This is the most easily recognised ferns in New Zealand because of its distinctive bright silvery underside to the fronds. On young plants the undersides have not developed this silvery colour as it takes several years for it to develop. Once the colouration has started each new frond becomes more silvery until all the fronds are typical of the species.
Every New Zealander should know this fern. To identify the Silver Fern all you need to do is turn the frond over. The other major problem is that people call it punga. This is incorrect and it is Ponga. Punga is a misused word as it does not apply to any fern in New Zealand at all although people tend to use it for all tree ferns.
As it is also our National Emblem we should all get it right and correct those who get it wrong.
It is a beautiful tree fern quite hardy but susceptible to some wind damage in exposed places. In nature it grows in dryer bush areas enabling it to adapt todryer gardens without a problem. As a slower growing tree fern it takes some time to attain a good size but that can be an advantage in the home garden.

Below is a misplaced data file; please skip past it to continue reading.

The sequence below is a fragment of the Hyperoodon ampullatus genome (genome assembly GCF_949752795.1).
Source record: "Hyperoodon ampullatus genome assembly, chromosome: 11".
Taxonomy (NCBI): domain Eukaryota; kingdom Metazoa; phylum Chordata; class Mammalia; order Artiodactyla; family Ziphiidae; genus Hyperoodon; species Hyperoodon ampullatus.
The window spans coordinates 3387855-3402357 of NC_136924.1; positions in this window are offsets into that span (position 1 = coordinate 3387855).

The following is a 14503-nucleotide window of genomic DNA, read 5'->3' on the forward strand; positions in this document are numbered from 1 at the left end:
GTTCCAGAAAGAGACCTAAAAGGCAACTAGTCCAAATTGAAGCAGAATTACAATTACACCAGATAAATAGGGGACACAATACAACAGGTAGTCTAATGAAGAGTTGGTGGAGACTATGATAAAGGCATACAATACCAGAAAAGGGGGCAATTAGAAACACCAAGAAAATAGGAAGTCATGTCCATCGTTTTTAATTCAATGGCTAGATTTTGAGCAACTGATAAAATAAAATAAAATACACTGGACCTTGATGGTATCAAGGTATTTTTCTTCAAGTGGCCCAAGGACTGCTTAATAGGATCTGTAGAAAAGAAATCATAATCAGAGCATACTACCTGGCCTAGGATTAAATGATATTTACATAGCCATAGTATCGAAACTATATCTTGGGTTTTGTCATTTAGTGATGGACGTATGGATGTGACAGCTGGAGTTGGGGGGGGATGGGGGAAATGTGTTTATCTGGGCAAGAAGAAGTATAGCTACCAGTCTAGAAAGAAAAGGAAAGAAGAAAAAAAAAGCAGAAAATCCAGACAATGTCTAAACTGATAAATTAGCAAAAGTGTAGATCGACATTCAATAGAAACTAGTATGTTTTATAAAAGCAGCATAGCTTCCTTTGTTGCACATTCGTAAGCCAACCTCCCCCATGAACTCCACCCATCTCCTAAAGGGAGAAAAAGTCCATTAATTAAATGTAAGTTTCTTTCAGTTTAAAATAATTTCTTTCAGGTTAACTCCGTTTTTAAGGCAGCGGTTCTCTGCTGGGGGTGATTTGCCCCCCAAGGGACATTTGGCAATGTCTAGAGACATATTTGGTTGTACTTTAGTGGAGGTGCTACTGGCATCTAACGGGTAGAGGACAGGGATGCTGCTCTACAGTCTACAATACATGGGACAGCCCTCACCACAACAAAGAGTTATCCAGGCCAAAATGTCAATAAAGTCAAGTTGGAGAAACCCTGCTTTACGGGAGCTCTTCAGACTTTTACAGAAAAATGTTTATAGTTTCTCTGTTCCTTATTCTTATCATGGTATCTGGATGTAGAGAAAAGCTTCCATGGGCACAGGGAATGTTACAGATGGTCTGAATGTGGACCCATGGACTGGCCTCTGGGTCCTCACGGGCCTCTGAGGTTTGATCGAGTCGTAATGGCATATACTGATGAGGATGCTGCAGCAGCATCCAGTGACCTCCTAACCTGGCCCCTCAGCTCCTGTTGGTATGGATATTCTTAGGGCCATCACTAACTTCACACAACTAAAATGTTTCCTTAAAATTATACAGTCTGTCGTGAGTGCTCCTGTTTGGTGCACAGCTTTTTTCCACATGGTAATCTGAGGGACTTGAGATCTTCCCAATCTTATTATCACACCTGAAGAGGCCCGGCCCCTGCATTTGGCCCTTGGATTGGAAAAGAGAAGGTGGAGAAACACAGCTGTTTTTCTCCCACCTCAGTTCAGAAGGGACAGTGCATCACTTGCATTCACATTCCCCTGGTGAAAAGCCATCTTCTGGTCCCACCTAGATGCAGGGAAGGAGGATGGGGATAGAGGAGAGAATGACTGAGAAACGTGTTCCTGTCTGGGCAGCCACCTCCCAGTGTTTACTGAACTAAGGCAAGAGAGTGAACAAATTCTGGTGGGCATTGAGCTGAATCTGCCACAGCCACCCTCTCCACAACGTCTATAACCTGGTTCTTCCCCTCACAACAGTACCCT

In nature it can grow up to 9 metres high albeit very slowly and with a relatively narrow stem. Old fronds tend to hang down from beneath the colourful fronds as a protective skirt.
It is easy to grow in the garden and for those with kiwi pride it makes a nice feature plant.
• It is a logo for many other organisations, such as (heavily stylised) the rail infrastructure owner OnTrack.
Silver fern leaves appear on the coat of arms for New Zealand and the Silver Fern is also used extensively within politics and printed material use by the government. It is used extensively as a symbol for our National sports teams.
The Koru symbol (new life) found in Maori Art is inspired by the shape of the young Ponga frond.